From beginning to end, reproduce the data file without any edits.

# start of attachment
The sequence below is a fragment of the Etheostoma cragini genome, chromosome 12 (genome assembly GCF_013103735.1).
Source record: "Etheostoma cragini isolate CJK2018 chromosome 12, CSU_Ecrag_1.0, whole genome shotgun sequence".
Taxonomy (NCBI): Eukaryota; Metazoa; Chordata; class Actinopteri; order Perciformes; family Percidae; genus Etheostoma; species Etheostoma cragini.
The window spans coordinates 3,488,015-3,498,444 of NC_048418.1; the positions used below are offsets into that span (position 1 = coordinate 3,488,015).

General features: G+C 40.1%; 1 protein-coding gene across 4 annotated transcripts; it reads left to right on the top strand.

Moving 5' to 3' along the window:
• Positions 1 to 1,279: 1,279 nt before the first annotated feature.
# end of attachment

The sequence below is a fragment of the Etheostoma cragini genome, chromosome 12 (genome assembly GCF_013103735.1).
Source record: "Etheostoma cragini isolate CJK2018 chromosome 12, CSU_Ecrag_1.0, whole genome shotgun sequence".
Taxonomy (NCBI): Eukaryota; Metazoa; Chordata; class Actinopteri; order Perciformes; family Percidae; genus Etheostoma; species Etheostoma cragini.
The window spans coordinates 3,488,015-3,498,444 of NC_048418.1; the positions used below are offsets into that span (position 1 = coordinate 3,488,015).

General features: G+C 40.1%; 1 protein-coding gene across 4 annotated transcripts; it reads left to right on the top strand.

Moving 5' to 3' along the window:
• Positions 1 to 1,279: 1,279 nt before the first annotated feature.